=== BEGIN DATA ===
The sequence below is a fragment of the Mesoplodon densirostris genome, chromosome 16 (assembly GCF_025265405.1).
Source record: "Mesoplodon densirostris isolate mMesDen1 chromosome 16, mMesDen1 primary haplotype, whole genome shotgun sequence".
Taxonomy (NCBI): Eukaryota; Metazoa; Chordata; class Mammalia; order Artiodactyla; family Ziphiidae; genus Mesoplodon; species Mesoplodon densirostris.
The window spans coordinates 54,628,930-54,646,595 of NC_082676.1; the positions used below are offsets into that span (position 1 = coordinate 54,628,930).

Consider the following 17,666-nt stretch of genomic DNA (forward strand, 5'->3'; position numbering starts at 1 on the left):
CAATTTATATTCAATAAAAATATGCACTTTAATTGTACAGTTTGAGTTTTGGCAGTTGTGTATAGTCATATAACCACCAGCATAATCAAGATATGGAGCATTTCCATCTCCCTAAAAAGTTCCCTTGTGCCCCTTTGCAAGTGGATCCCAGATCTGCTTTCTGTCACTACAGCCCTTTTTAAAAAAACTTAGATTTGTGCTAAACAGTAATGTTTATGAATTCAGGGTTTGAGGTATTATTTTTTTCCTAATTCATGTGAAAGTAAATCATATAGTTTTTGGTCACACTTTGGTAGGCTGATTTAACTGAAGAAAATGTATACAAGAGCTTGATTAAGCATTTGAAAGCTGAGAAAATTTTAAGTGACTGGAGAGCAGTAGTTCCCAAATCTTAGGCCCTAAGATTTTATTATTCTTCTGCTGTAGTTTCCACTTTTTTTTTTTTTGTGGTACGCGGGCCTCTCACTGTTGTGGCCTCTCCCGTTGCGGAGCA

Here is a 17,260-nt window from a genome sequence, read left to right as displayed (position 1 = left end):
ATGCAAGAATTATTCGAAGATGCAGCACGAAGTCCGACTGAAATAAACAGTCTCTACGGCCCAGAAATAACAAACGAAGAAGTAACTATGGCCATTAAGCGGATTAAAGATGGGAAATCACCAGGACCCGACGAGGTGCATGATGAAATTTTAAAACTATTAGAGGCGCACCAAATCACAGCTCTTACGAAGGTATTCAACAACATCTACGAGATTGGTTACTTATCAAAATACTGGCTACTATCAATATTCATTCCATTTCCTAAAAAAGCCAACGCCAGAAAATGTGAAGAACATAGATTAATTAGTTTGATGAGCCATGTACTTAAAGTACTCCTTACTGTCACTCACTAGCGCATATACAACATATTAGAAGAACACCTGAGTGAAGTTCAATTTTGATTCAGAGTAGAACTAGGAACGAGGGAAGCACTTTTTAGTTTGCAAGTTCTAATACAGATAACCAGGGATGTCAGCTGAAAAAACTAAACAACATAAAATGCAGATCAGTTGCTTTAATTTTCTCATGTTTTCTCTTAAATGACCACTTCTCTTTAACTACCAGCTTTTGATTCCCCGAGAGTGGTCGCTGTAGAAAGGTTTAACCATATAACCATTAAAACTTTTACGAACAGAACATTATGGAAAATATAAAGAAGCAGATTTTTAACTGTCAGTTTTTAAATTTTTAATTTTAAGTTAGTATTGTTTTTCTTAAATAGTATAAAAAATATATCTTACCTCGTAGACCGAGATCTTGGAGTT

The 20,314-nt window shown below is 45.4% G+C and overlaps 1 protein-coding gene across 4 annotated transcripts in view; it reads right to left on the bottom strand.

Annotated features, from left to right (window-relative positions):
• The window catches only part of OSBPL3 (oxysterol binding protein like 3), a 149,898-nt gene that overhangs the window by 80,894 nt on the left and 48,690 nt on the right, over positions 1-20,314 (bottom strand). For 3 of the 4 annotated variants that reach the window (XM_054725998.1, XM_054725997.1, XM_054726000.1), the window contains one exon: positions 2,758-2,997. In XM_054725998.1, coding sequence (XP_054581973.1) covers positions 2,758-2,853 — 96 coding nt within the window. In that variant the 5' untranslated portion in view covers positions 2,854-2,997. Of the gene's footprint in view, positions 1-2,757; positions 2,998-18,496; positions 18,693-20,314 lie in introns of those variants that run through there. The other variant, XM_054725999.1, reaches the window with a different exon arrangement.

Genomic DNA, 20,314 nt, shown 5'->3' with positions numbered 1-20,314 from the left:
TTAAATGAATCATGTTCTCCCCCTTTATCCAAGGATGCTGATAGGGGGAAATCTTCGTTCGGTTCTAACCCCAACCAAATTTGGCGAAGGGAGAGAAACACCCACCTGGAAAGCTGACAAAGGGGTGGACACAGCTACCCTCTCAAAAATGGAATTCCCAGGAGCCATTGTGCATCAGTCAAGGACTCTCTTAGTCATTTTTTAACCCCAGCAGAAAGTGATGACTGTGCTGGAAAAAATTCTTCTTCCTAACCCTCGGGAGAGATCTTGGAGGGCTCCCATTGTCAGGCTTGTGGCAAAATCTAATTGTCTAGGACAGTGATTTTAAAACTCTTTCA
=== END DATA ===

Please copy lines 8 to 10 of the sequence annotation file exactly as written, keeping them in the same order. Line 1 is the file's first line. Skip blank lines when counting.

ATGCAAGAATTATTCGAAGATGCAGCACGAAGTCCGACTGAAATAAACAGTCTCTACGGCCCAGAAATAACAAACGAAGAAGTAACTATGGCCATTAAGCGGATTAAAGATGGGAAATCACCAGGACCCGACGAGGTGCATGATGAAATTTTAAAACTATTAGAGGCGCACCAAATCACAGCTCTTACGAAGGTATTCAACAACATCTACGAGATTGGTTACTTATCAAAATACTGGCTACTATCAATATTCATTCCATTTCCTAAAAAAGCCAACGCCAGAAAATGTGAAGAACATAGATTAATTAGTTTGATGAGCCATGTACTTAAAGTACTCCTTACTGTCACTCACTAGCGCATATACAACATATTAGAAGAACACCTGAGTGAAGTTCAATTTTGATTCAGAGTAGAACTAGGAACGAGGGAAGCACTTTTTAGTTTGCAAGTTCTAATACAGATAACCAGGGATGTCAGCTGAAAAAACTAAACAACATAAAATGCAGATCAGTTGCTTTAATTTTCTCATGTTTTCTCTTAAATGACCACTTCTCTTTAACTACCAGCTTTTGATTCCCCGAGAGTGGTCGCTGTAGAAAGGTTTAACCATATAACCATTAAAACTTTTACGAACAGAACATTATGGAAAATATAAAGAAGCAGATTTTTAACTGTCAGTTTTTAAATTTTTAATTTTAAGTTAGTATTGTTTTTCTTAAATAGTATAAAAAATATATCTTACCTCGTAGACCGAGATCTTGGAGTT

The 20,314-nt window shown below is 45.4% G+C and overlaps 1 protein-coding gene across 4 annotated transcripts in view; it reads right to left on the bottom strand.

Annotated features, from left to right (window-relative positions):